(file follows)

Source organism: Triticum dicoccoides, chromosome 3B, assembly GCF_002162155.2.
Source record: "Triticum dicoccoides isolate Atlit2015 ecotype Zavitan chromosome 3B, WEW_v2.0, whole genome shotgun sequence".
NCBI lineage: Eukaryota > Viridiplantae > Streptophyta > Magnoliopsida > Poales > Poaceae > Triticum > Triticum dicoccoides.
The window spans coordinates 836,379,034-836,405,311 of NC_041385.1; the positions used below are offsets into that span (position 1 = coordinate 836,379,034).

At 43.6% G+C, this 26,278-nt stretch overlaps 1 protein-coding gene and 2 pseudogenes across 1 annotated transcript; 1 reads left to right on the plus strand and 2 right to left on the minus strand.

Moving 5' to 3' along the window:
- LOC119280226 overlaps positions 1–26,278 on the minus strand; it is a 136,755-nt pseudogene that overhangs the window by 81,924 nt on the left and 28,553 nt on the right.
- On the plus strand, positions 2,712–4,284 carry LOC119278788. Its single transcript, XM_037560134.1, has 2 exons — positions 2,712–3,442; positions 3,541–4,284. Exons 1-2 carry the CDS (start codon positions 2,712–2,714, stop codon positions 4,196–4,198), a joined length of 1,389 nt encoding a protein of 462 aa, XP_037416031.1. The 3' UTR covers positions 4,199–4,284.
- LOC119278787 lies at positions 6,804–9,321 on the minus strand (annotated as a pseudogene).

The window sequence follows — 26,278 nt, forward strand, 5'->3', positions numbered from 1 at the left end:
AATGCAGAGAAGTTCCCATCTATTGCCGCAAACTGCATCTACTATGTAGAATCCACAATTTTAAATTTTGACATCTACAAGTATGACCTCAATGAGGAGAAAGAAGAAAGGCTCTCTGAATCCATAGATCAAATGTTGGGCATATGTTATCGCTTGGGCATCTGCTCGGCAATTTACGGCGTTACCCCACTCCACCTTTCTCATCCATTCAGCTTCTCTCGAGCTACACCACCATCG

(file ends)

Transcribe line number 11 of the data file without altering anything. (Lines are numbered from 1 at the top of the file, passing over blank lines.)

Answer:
AATGCAGAGAAGTTCCCATCTATTGCCGCAAACTGCATCTACTATGTAGAATCCACAATTTTAAATTTTGACATCTACAAGTATGACCTCAATGAGGAGAAAGAAGAAAGGCTCTCTGAATCCATAGATCAAATGTTGGGCATATGTTATCGCTTGGGCATCTGCTCGGCAATTTACGGCGTTACCCCACTCCACCTTTCTCATCCATTCAGCTTCTCTCGAGCTACACCACCATCG